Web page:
Despite many obstacles on her journey, Tammy found her way back to God.
I was brought up in a Baptist family and went to church most weeks, but by my teens I had forgotten about God.
I met my first husband in high school and by 22 years of age was already divorced with two children. Five years of depression, drunkenness and affairs followed, until I met the man I thought was my ‘Mr Right’. Over the next 15 years I had four more beautiful children, but things at home took many dark turns.
My husband had an affair and was introduced to (the drug) ice, and eventually I too started using ice. Sadly, particularly for the children, we travelled the road of addiction for a couple of years before I’d had enough. I knew we desperately needed to change. There was much anger and violence along the path and many times I just wanted to end it all.
We moved from New South Wales to Gladstone in Queensland to try to make a break. When school started in 2015, one of my daughters met a girl and they became very close friends. Through this friendship I got to meet this girl’s parents who happened to be Salvation Army officers—Lieutenants Chris and Kay Ford.
Around this time my marriage broke up and there were many family problems. Kay provided much-needed support, and slowly my life started to look up. My daughter was invited to camps and youth group at The Salvation Army and her older sister, who has autism, was interested too. So when they were at youth group, I stayed so that my daughter would feel comfortable.
They loved it; but something amazing was also happening to me—my eyes were again opening to God.
The Fords found out that I was studying community services and asked if I would be interested in volunteering for Doorways (a Salvation Army program that provides emergency welfare relief and financial counselling). That gave me confidence and I started to go to church and very quickly felt loved and accepted.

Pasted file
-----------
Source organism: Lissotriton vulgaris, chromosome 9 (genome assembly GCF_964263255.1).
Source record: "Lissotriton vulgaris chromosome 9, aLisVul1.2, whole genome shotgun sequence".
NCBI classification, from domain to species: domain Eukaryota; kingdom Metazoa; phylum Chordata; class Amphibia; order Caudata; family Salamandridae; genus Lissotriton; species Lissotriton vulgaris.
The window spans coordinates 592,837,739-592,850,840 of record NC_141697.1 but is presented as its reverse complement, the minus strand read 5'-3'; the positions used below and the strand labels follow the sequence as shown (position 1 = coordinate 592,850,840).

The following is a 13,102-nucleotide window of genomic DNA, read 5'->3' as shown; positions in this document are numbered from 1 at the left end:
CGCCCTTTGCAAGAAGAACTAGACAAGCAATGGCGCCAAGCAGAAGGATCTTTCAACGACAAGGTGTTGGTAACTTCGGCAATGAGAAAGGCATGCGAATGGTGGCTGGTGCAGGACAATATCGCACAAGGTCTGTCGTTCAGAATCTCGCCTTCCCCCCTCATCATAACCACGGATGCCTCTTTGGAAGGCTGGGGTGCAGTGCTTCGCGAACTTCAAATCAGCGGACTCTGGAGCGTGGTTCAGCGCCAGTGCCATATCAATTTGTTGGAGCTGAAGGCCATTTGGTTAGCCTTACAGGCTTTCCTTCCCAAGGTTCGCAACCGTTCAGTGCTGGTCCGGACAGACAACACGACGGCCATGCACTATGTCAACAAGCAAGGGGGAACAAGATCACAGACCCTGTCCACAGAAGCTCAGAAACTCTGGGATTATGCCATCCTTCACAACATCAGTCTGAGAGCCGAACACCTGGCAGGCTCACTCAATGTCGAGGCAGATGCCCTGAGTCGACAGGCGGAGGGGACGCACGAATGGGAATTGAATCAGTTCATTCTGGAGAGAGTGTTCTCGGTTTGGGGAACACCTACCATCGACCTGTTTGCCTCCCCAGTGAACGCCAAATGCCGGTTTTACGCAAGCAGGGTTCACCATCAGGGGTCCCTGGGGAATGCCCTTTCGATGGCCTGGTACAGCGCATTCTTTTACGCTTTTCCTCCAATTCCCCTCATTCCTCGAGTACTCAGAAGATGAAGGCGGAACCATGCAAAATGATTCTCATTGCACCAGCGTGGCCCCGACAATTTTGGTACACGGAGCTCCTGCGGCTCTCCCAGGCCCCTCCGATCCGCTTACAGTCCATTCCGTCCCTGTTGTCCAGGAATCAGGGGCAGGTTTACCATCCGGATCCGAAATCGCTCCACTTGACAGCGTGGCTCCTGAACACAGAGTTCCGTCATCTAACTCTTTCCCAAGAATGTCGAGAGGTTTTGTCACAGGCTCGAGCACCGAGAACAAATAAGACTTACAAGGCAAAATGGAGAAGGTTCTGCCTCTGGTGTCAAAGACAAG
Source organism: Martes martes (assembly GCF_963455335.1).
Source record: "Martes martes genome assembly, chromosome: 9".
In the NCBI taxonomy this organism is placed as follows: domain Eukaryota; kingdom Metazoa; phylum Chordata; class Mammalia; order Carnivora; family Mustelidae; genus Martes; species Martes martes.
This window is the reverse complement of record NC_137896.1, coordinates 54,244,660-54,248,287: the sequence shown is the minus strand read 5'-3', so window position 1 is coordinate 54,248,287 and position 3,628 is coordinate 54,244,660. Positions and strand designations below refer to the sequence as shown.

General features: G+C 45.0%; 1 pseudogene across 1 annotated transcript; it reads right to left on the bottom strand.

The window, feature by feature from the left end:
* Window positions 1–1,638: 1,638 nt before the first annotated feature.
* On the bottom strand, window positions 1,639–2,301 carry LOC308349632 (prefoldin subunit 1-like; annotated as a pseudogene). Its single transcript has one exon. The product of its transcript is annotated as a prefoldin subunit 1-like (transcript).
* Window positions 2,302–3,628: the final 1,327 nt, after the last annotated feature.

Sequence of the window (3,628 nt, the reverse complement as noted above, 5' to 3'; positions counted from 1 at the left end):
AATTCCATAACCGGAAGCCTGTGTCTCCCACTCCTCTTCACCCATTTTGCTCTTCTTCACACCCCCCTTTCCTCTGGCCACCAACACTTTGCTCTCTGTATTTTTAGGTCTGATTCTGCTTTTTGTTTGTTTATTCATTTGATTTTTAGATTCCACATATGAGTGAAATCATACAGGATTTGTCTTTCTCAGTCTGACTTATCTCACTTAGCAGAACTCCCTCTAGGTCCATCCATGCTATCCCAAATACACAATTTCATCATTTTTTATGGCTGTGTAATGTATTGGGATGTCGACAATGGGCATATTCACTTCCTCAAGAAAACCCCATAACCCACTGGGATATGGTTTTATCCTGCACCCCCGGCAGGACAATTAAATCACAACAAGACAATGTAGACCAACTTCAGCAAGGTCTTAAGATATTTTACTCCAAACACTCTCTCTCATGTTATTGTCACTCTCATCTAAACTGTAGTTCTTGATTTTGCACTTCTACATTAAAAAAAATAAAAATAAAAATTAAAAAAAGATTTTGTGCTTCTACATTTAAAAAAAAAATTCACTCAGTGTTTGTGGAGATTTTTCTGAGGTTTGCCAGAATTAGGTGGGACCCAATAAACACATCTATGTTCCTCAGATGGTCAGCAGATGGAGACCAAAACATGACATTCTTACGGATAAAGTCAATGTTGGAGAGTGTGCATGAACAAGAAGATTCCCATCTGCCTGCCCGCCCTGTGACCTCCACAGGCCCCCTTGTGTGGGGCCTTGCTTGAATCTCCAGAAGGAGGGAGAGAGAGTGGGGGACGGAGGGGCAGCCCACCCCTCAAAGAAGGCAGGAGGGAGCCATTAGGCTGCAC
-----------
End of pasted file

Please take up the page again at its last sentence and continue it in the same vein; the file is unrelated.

With three children with autism, I did not bring two of them to church the first week, but Kay insisted.
I remember saying, “Oh no, you don’t want them here,” and the Lieutenant said, “Yes we do, the Lord wants everybody.” I think the biggest part of my journey of healing has been the acceptance I’ve found through our church.
To me, church feels like a little piece of heaven, or what I imagine heaven will be like—full of acceptance and love—and my children love it as much as I do, if not more.
Last year I became a senior soldier and one daughter became a junior soldier. I am so thankful that, despite the pain and mistakes of the past, I firmly believe God has led me here to help others. I have been through divorce, drugs, domestic violence, struggles with money, depression—and so when people who have no hope come in (to Doorways), I can tell them that there really is hope.
I remember when I first asked Lieutenant Kay why would God put me through all this and she said, “God hasn’t put you through that, you chose to go the way you did, but now God is going to use what you have done to help others and he is going to use you for good.” I am just so grateful.
With thanks to Others magazine.